Pedal pushers

Jeremy Guthrie has played on two major league teams. Nobody except him rode a bicycle to the ballpark when he pitched for the Cleveland Indians. It seems as if half the Orioles team gets around on two wheels and a handlebar.

Guthrie definitely has come to the right place.


Fans are accustomed to the players' lot being filled with expensive rides - sports cars, HUVs, private jets. But you should check out the clubhouse sometime, or the weight room. There are enough bikes parked there to hold the Tour de France. I keep waiting for players to change into yellow jerseys, though that honor probably should be delayed until they're in first place.

At last count, the cyclists include Guthrie, Luke Scott, Aubrey Huff, Brian Burres, Garrett Olson and Lance Cormier. Nick Markakis dropped out after buying a house in Monkton.


The Orioles might be the only team that has more use for a bike rack than a bat rack.

Adam Loewen still makes the occasional ride from Canton, though the distance to and from his new place, and his new relief role, have removed some of the convenience.

"For me, it's a bit of a marathon," he said before Sunday's game. "And now that I could pitch at any time, I don't want to tire myself out."

Unfortunately, that's no longer a problem. Loewen is expected to be placed on the disabled list again after experiencing sharp pain in his left elbow. Pedal away.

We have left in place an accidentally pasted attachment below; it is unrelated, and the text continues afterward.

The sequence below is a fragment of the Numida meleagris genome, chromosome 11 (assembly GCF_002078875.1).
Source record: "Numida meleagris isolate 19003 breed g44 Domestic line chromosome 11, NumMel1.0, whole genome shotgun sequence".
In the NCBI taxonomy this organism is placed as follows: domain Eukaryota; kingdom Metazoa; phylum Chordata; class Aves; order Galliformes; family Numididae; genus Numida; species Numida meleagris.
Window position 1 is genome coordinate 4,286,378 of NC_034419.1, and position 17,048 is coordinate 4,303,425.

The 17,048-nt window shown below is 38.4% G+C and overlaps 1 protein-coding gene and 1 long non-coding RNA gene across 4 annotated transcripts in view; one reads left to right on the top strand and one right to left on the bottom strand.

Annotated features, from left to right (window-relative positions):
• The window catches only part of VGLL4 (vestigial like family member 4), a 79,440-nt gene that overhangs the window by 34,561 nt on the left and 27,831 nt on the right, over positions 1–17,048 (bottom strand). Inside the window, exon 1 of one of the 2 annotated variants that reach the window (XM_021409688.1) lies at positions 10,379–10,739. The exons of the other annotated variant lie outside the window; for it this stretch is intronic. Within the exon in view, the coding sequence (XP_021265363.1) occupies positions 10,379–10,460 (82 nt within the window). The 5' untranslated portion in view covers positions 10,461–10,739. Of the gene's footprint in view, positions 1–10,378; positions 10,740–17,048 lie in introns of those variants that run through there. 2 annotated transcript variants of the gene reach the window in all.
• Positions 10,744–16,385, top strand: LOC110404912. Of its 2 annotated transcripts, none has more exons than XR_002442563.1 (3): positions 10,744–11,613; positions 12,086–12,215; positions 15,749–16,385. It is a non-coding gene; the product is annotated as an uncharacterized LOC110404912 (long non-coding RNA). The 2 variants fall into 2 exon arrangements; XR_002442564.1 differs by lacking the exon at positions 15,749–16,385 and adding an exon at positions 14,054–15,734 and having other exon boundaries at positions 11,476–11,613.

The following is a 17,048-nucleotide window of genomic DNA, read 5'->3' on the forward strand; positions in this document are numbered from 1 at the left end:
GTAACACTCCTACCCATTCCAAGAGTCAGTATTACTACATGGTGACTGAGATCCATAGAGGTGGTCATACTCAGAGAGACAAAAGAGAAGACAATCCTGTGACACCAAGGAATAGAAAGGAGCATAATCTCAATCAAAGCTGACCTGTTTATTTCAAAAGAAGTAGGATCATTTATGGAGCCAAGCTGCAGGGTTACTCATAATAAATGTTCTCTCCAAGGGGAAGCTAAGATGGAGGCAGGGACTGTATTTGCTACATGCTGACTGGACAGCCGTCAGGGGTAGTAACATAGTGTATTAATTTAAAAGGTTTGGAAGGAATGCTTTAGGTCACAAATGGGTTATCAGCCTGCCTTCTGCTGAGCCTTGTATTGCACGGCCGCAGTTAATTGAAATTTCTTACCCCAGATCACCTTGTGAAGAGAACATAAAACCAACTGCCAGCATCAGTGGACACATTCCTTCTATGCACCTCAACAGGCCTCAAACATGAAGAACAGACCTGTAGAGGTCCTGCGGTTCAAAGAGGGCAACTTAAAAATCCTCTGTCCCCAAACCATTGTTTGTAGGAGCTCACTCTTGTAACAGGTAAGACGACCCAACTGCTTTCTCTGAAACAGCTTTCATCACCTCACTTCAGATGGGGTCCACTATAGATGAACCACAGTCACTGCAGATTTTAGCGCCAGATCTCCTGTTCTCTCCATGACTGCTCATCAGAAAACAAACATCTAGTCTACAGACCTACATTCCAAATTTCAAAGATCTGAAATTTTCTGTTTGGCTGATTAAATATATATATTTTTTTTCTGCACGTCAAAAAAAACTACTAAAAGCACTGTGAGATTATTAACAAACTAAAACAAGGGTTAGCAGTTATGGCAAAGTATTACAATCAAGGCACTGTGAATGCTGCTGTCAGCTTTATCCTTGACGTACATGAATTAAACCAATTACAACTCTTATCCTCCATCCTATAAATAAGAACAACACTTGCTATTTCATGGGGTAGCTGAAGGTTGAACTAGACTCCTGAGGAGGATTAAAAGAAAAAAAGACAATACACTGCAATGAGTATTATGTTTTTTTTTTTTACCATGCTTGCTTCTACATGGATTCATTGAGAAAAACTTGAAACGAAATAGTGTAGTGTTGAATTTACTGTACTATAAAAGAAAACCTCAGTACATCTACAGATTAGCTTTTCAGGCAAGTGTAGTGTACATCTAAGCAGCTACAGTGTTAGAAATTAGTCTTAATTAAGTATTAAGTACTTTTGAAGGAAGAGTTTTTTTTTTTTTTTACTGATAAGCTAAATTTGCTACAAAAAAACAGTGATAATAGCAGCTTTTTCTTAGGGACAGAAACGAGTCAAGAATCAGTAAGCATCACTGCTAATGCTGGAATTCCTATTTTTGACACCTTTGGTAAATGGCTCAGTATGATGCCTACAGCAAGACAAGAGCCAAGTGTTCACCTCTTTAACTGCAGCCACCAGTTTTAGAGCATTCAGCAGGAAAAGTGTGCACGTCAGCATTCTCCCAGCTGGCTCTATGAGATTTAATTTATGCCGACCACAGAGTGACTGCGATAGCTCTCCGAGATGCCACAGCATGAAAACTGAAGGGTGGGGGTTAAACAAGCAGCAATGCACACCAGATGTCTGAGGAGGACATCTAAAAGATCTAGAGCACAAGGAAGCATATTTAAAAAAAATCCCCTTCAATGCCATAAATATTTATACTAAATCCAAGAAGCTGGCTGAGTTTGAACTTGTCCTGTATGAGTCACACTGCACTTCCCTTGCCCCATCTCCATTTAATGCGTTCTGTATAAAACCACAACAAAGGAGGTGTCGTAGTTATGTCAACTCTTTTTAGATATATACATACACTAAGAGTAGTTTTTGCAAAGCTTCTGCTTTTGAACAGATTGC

Guthrie rides to Camden Yards six days a week during long homestands. The exception is Sundays, when his wife drops him off after they attend church in the morning. He has maintained that routine at every level of professional baseball, including his days at Triple-A Buffalo, when the trip covered 10 miles. But it was a one-way journey. His wife would pick up Guthrie and the bike for the ride home.

"I rode when it was sub-40 degrees," he said. "It's actually better. You don't sweat as much."

On occasion, a fan will recognize Guthrie as he pedals to Camden Yards. "Maybe once every three or four days, someone will say, 'Hey, Jeremy, good game,' and I'll give them a wave," he said.

If it's raining hard, Guthrie walks home after a game, but a light shower won't knock him off his bike.


Traveling on two wheels instead of four also is healthier, as long as you don't end up under a moving bus, as Brady Anderson once did while in-line skating.

"There are some side benefits," Guthrie said. "It's the overall idea of being outside and exercising instead of driving. I hate cars, I hate driving, I hate doing something I don't have to do. For me to drive downtown is a waste of gas; it's a waste of my time. I can ride faster than I can drive."

None of the other Astros rode bikes when Scott played for Houston, "but that's because everyone lived so far away," he said.

"Here, most guys live close, and it's foolish to drive in this city with this traffic. It's a joke. Sometimes, when you've got a lot of people here, just to go a mile and a half takes 30 minutes, sometimes more. It's atrocious. If I drive here, I get on the [exercise] bike here to loosen up. When I ride my bike, I get here faster and I'm already loose."

Scott has the perfect route from the ballpark. He hops on a bike trail from Light Street, around the Inner Harbor, to Pratt Street, cuts past Ruth's Chris Steakhouse and reaches his doorstep in six or seven minutes if he's being leisurely, four or five if he's in a hurry.

"I don't get much exposure to traffic," he said.


Thanks to the Orioles, their fans at Camden Yards don't get as much exposure to carbon monoxide. The team might not be baseball's best, but at least it's environmentally conscious.

"I'm trying to save the planet," Guthrie said, "one pedal at a time."